What Is the Future of HBO Max’s Unscripted Division Under Warner Bros. Discovery?

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What is going to happen to the unscripted department at HBO Max? It’s a question that the TV industry had been asking before Discovery and WarnerMedia even tied the knot in April to become Warner Bros. Discovery.

But after recently crossing the 100-day-post-merger mark and approaching the company’s second quarter earnings reveal next Thursday, the question is being raised more and more by those outside and within the David Zaslav-run company. WBD currently has more cooks in its unscripted programming kitchen than it needs, especially if it’s still intent on hitting its promised $3 billion cost-saving synergies over the next three years, and working to reduce its approximately $55 billion debt load on a market cap of $36.3 billion.

“David Zaslav is both a very clever and smart man and, some would say, I’m not saying it, some would say, also a ruthless business man,” Peter Newman, head of the NYU Tisch School of the Arts and the Stern School of Business’ dual MBA-MFA degree, told Variety. “And he needs to pull several rabbits out of the hat. And he’s done it before. Who would have thought that you would pull together these disparate channels, Food Network and the Discovery channels and Eurosport, and turn it into something that is in control of WarnerMedia. There’s no doubt that he’s going to succeed in making those $3 billion in cuts. The obvious thing is to look at redundancies.”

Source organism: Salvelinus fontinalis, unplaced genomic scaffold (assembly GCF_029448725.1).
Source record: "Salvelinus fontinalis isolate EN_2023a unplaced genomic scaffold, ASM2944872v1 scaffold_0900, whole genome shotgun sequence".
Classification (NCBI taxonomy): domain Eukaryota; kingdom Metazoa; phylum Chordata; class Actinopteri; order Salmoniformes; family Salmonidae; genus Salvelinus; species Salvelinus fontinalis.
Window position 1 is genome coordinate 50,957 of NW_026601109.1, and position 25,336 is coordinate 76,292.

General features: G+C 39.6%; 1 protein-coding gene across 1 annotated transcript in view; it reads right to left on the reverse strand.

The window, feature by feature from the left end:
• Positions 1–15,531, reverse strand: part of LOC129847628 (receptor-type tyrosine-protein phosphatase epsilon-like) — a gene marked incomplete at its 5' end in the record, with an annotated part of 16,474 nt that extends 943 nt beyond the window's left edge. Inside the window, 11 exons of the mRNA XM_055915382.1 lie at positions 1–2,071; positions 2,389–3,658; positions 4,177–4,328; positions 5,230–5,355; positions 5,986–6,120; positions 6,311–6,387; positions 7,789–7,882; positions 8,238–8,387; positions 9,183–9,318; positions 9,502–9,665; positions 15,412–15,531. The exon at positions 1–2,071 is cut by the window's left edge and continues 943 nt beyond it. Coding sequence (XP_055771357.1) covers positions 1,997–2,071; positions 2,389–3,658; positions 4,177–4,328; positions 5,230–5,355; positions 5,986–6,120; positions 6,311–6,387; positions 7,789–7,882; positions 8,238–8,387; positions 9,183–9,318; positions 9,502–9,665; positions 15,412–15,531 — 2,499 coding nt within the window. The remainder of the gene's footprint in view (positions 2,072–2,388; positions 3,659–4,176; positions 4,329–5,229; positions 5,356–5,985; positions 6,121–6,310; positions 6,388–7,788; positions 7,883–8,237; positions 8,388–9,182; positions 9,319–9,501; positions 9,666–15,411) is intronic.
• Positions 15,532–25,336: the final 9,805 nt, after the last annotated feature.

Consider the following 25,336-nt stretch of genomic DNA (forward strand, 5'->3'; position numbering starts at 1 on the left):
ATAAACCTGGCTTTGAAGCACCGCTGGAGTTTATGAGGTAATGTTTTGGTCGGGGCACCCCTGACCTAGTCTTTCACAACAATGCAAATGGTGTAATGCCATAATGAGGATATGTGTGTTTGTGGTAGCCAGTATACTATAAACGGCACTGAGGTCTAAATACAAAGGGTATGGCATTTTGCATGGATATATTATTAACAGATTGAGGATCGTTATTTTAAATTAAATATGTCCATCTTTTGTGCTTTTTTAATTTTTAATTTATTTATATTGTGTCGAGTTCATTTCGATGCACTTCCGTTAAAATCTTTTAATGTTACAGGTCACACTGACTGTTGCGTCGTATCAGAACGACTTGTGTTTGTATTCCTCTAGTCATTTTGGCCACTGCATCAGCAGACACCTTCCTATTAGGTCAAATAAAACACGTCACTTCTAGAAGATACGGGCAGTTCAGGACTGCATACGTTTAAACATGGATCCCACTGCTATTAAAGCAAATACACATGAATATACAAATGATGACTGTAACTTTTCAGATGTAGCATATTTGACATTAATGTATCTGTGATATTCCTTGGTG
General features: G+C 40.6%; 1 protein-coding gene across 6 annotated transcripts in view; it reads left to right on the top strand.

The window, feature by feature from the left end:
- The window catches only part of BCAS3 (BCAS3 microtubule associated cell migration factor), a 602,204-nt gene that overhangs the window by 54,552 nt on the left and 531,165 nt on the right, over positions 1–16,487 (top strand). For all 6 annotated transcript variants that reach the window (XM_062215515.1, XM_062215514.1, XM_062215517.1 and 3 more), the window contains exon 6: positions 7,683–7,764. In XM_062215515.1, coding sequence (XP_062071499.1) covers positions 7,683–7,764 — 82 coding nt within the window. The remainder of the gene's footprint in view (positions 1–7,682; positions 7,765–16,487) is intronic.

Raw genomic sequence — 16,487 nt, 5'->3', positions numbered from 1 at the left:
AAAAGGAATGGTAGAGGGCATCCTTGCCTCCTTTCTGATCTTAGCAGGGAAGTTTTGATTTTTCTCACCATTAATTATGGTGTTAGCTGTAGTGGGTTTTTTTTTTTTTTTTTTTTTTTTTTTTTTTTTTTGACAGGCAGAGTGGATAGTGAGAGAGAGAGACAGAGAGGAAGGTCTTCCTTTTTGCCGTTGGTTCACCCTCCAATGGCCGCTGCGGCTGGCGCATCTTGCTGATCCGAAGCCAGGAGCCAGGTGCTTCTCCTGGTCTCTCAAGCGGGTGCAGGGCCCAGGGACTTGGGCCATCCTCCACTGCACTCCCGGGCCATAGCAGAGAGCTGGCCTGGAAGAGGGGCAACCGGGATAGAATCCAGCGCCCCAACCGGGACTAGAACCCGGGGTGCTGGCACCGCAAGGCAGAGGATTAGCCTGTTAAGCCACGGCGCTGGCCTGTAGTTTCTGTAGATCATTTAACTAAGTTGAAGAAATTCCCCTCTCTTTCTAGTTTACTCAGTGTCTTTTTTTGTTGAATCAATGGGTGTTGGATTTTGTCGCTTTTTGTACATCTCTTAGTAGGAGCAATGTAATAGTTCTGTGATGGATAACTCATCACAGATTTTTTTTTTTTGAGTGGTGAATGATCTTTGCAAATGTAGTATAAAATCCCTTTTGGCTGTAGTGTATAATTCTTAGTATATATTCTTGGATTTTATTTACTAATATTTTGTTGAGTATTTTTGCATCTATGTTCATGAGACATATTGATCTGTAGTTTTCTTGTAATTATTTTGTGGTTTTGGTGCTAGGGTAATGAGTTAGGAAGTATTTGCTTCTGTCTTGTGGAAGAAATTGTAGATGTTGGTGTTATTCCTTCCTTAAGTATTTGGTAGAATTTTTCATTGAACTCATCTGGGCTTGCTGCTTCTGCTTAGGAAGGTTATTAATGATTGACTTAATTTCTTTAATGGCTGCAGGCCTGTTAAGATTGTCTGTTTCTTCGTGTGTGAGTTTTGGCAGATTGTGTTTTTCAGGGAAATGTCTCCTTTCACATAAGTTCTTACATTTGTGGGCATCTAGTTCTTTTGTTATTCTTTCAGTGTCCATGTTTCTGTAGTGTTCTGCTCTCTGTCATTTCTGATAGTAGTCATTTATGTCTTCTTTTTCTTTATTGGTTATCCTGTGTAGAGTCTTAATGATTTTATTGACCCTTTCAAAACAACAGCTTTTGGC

OG Discovery has long been the home of comfort food lifestyle programming, going further into that lane with its 2018 acquisition of Scripps. Run by Kathleen Finch, the portfolio includes Food Network, HGTV, TLC, Animal Planet, Discovery Channel and Cooking Channel, as well as young streamer Discovery+ and Magnolia Network — Discovery’s streaming/linear combo joint venture with “Fixer Upper” stars Chip and Joanna Gaines. (Soon after the close of the merger, Magnolia Network programming was moved under HBO and HBO Max content chief Casey Bloys, signaling a specific level of prestige designated to the brand by Zaslav.)

Meanwhile, several of Discovery’s newly acquired WarnerMedia properties, most recently owned by AT&T, also house unscripted divisions churning out content, including CNN, HBO, HBO Max and the so-called “T-Nets”: TNT, TBS and TruTV.

Add all that up and you get a lot of people working on unscripted content that have joined a company that specifically deals in unscripted content and is already staffed up to keep doing so. You also have a company that has promised it will ultimately combine its two streamers, HBO Max and Discovery+, into one platform, though no timetable has been given for doing so just yet.

“We all know the end game is ‘one company, one product.’ But that takes time,” one insider at a legacy Discovery brand told Variety. “Unscripted is having a really hard time right now — ratings are down and budgets have been demolished. I think the future of unscripted and what kind of role WBD wants to play in that world long term is probably one of the biggest question marks at this point and perhaps part of the reason for lack of clarity in terms of strategy. Another big question mark is how badly will those unscripted teams get gutted? It seems like everyone is still just waiting for that other shoe to drop before even thinking about ‘strategy.'”